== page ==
- The ACE inhibitors have been shown to reduce target organ damage by maintaining a balance in the sympathovagal system. Studies have shown that the ACE inhibitors can promote antiatherogenetic effects by promoting fibrinolysis and thrombogenesis (Ponnuswamy et al. 2017).
For the present assessment, a number of articles have been referenced explaining the effects of increased plasma concentration of Angiotensin and its effect in the maintenance of the cardiovascular health. I think the article presented by Winkelmayer et al. (2006), is rather well documented, where the effect of Elastace has been compared in a wild types mouse with that of a Knockout mice for Elastase-2. This could be related to decrease in the cardiac inhibitory function of the Angiotensin-2 on the parasympathetic nervous system. Thus, MI could be associated with increased activation of RAS. Thus, heart failure has been linked with hyperactivity of RAS, which further increases the concentration of plasma levels of Angiotesnin. The Angiotensin levels need to be checked via the Angiotensin Converting Enzyme (ACE). The angiotensin-converting enzyme reduces the rate of heart activity by activating the parasympathetic system. It has been well explained via the sympathetic vagal balance, which has been disrupted in the mice suffering Myocardial infarction. In this respect, deletion of the ELA-2 gene decreased the basal heart rate of the mice. This proved that the same might be responsible for controlling the cardiac morbidities in the rats. The study helps in presentation of a comparative analysis where hyperactive concentration of Angiotensin have been seen to promote the rate of atherogenesis. This presents a debatable area where the use of ACE in the treatment of cardiovascular disease has been challenged
Becari, C., Durand, M. T., Guimaraes, A. O., Lataro, R. M., Prado, C. M., de Oliveira, M., … Salgado, H. C. (2017). Elastase-2, a Tissue Alternative Pathway for Angiotensin II Generation, Plays a Role in Circulatory Sympathovagal Balance in Mice. Frontiers in Physiology, 8, 170. https://doi.org/10.3389/fphys.2017.00170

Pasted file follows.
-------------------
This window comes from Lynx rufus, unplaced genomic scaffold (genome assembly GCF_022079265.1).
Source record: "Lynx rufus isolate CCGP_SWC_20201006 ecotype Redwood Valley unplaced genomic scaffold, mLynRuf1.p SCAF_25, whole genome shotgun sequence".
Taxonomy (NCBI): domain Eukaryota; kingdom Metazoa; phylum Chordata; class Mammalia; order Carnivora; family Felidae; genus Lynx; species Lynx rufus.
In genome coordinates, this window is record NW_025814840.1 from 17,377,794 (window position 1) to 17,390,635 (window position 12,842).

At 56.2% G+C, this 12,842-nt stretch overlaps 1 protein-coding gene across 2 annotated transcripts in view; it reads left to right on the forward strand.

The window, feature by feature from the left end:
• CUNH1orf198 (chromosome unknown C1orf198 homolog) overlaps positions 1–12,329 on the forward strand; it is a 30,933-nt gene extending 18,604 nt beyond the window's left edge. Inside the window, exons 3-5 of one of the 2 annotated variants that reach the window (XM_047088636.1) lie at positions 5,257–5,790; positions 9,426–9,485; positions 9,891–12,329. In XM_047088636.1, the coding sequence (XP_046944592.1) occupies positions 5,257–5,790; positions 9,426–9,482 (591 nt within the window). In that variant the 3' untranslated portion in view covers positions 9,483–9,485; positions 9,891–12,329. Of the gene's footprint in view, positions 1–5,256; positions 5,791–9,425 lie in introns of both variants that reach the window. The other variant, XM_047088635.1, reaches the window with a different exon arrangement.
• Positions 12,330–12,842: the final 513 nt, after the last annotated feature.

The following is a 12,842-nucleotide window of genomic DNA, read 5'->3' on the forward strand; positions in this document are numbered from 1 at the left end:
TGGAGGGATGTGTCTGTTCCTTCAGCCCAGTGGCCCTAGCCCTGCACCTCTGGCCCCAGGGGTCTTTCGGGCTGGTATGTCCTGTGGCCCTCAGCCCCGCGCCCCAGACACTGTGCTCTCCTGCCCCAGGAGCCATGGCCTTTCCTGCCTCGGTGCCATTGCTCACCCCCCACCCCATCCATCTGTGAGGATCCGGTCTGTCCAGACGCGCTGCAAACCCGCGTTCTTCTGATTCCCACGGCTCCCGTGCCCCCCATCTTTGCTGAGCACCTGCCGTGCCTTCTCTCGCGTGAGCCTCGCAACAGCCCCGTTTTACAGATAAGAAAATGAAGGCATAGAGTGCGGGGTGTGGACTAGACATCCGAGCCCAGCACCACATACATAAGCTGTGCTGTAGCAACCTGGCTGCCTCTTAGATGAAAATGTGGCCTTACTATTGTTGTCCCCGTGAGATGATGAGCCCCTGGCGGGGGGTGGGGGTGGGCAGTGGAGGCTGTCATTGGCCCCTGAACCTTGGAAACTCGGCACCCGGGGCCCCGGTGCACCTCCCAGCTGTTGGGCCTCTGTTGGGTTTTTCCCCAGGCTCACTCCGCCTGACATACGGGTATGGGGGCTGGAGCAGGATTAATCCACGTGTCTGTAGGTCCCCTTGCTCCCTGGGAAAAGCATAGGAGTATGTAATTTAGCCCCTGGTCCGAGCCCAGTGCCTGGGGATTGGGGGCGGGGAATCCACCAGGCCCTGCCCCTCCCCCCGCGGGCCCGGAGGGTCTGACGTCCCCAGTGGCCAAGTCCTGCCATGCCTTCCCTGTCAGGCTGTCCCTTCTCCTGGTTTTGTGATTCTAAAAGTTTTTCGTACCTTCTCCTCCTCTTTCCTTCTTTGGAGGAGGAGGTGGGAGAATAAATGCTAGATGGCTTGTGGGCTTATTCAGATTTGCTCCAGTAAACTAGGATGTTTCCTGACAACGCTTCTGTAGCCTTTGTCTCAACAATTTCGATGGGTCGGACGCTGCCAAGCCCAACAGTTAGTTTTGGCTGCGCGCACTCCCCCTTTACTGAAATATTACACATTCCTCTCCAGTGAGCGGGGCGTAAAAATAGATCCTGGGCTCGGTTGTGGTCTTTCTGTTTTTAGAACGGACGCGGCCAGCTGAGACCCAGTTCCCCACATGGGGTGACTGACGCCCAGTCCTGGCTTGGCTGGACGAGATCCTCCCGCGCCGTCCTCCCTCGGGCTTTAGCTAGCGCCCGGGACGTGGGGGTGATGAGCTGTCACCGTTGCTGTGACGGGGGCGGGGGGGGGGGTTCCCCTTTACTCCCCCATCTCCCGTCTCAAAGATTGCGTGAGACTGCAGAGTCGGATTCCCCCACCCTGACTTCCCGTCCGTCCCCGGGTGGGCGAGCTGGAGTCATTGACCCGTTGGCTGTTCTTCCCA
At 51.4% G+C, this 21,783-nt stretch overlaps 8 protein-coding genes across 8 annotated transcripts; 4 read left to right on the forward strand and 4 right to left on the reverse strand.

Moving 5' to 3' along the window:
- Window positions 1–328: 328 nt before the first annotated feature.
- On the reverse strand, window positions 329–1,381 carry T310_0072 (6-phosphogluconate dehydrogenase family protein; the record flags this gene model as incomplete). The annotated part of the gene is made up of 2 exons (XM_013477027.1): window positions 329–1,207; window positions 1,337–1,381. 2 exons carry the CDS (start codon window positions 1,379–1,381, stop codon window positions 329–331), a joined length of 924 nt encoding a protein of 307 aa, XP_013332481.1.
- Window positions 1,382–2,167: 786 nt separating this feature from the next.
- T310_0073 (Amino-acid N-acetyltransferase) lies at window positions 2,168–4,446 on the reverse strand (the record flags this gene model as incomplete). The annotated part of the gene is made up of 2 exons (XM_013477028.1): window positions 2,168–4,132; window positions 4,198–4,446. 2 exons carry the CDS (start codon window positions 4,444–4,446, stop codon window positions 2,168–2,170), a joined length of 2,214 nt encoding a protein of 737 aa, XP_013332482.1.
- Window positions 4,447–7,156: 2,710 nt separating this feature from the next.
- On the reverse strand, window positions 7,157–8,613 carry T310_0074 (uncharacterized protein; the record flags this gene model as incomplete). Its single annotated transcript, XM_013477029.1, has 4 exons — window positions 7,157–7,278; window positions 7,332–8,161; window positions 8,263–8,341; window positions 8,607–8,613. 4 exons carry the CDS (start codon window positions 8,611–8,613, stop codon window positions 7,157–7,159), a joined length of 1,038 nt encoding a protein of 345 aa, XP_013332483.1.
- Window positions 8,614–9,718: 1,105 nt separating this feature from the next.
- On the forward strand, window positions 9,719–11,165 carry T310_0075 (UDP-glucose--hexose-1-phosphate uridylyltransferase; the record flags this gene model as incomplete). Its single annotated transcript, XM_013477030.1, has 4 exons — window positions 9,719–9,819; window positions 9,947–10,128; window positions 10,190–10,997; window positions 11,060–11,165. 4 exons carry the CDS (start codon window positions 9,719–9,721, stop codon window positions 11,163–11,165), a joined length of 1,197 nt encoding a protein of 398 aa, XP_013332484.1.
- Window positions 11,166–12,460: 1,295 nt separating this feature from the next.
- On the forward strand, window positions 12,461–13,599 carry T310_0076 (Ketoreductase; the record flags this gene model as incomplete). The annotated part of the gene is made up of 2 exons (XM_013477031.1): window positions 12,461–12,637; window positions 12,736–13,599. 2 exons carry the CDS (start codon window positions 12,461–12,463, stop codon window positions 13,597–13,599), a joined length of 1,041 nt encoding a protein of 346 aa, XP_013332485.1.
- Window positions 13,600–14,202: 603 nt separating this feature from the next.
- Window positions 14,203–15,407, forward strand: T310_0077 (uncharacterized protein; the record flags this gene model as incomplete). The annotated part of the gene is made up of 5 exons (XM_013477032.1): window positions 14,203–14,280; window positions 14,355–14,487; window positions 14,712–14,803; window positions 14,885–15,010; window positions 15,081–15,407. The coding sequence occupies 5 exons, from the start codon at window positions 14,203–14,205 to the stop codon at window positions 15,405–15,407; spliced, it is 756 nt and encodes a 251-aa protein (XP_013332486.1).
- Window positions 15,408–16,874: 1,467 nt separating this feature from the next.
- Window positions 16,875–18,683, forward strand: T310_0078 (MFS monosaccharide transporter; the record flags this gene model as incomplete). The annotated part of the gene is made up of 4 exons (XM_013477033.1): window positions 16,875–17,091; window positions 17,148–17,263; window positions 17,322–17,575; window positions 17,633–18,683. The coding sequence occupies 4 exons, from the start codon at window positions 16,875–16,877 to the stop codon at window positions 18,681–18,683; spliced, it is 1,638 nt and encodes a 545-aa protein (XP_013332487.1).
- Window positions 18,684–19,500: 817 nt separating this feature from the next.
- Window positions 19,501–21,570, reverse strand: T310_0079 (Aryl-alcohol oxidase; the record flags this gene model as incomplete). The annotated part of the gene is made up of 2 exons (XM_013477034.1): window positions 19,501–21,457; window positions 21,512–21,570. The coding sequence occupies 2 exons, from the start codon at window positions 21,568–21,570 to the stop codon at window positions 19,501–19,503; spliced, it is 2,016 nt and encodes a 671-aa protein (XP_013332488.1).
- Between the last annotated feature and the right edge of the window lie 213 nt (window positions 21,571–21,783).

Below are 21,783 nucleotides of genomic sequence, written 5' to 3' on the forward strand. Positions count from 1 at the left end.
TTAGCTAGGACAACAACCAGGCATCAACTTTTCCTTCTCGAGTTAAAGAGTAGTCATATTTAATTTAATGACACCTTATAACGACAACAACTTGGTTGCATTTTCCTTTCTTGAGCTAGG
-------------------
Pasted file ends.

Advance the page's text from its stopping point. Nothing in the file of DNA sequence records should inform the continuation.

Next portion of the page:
Daugherty, A., Manning, M. W., & Cassis, L. A. (2000). Angiotensin II promotes atherosclerotic lesions and aneurysms in apolipoprotein E–deficient mice. Journal of Clinical Investigation, 105(11), 1605–1612.
Liu, C. L., Wang, Y., Liao, M., Wemmelund, H., Ren, J., Fernandes, C., ... & Zhang, J. Y. (2015). Allergic Lung Inflammation Aggravates Angiotensin II–Induced Abdominal Aortic Aneurysms in Mice. Arteriosclerosis, thrombosis, and vascular biology, ATVBAHA-115.
Ponnuswamy, P., Joffre, J., Herbin, O., Esposito, B., Laurans, L., Binder, C. J., ... & Zhang, Y. (2017). Angiotensin II synergizes with BAFF to promote atheroprotective regulatory B cells. Scientific Reports, 7.
Winkelmayer, W. C., Fischer, M. A., Schneeweiss, S., Levin, R., & Avorn, J. (2006). Angiotensin Inhibition After Myocardial Infarction: Does Drug Class Matter? Journal of General Internal Medicine, 21(12), 1242–1247. https://doi.org/10.1111/j.1525-1497.2006.00590.x
Zhang, X., Thatcher, S., Wu, C., Daugherty, A., & Cassis, L. A. (2015). Castration of male mice prevents the progression of established angiotensin II-induced abdominal aortic aneurysms. Journal of vascular surgery, 6